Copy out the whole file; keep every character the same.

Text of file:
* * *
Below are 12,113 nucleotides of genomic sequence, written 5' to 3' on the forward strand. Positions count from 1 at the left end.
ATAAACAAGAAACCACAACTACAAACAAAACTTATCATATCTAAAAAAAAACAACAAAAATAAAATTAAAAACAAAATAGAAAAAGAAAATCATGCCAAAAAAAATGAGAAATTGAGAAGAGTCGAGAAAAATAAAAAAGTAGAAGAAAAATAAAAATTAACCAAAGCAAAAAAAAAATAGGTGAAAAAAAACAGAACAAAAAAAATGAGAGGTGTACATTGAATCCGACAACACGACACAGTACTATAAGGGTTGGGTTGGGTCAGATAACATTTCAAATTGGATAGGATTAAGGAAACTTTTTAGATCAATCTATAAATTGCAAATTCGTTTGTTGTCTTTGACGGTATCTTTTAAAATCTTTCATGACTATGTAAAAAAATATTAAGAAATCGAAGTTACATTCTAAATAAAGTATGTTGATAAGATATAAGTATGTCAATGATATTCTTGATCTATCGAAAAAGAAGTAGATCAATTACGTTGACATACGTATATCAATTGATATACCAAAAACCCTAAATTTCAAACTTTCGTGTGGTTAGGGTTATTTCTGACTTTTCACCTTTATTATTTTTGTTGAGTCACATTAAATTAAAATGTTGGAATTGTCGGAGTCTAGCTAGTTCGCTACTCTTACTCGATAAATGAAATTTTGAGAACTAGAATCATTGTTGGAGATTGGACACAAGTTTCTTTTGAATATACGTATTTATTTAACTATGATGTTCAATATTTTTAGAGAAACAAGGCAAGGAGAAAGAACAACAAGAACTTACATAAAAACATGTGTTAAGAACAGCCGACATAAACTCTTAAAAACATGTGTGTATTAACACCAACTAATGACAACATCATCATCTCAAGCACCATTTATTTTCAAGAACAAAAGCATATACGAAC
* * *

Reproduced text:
Below are 12,113 nucleotides of genomic sequence, written 5' to 3' on the forward strand. Positions count from 1 at the left end.
ATAAACAAGAAACCACAACTACAAACAAAACTTATCATATCTAAAAAAAAACAACAAAAATAAAATTAAAAACAAAATAGAAAAAGAAAATCATGCCAAAAAAAATGAGAAATTGAGAAGAGTCGAGAAAAATAAAAAAGTAGAAGAAAAATAAAAATTAACCAAAGCAAAAAAAAAATAGGTGAAAAAAAACAGAACAAAAAAAATGAGAGGTGTACATTGAATCCGACAACACGACACAGTACTATAAGGGTTGGGTTGGGTCAGATAACATTTCAAATTGGATAGGATTAAGGAAACTTTTTAGATCAATCTATAAATTGCAAATTCGTTTGTTGTCTTTGACGGTATCTTTTAAAATCTTTCATGACTATGTAAAAAAATATTAAGAAATCGAAGTTACATTCTAAATAAAGTATGTTGATAAGATATAAGTATGTCAATGATATTCTTGATCTATCGAAAAAGAAGTAGATCAATTACGTTGACATACGTATATCAATTGATATACCAAAAACCCTAAATTTCAAACTTTCGTGTGGTTAGGGTTATTTCTGACTTTTCACCTTTATTATTTTTGTTGAGTCACATTAAATTAAAATGTTGGAATTGTCGGAGTCTAGCTAGTTCGCTACTCTTACTCGATAAATGAAATTTTGAGAACTAGAATCATTGTTGGAGATTGGACACAAGTTTCTTTTGAATATACGTATTTATTTAACTATGATGTTCAATATTTTTAGAGAAACAAGGCAAGGAGAAAGAACAACAAGAACTTACATAAAAACATGTGTTAAGAACAGCCGACATAAACTCTTAAAAACATGTGTGTATTAACACCAACTAATGACAACATCATCATCTCAAGCACCATTTATTTTCAAGAACAAAAGCATATACGAAC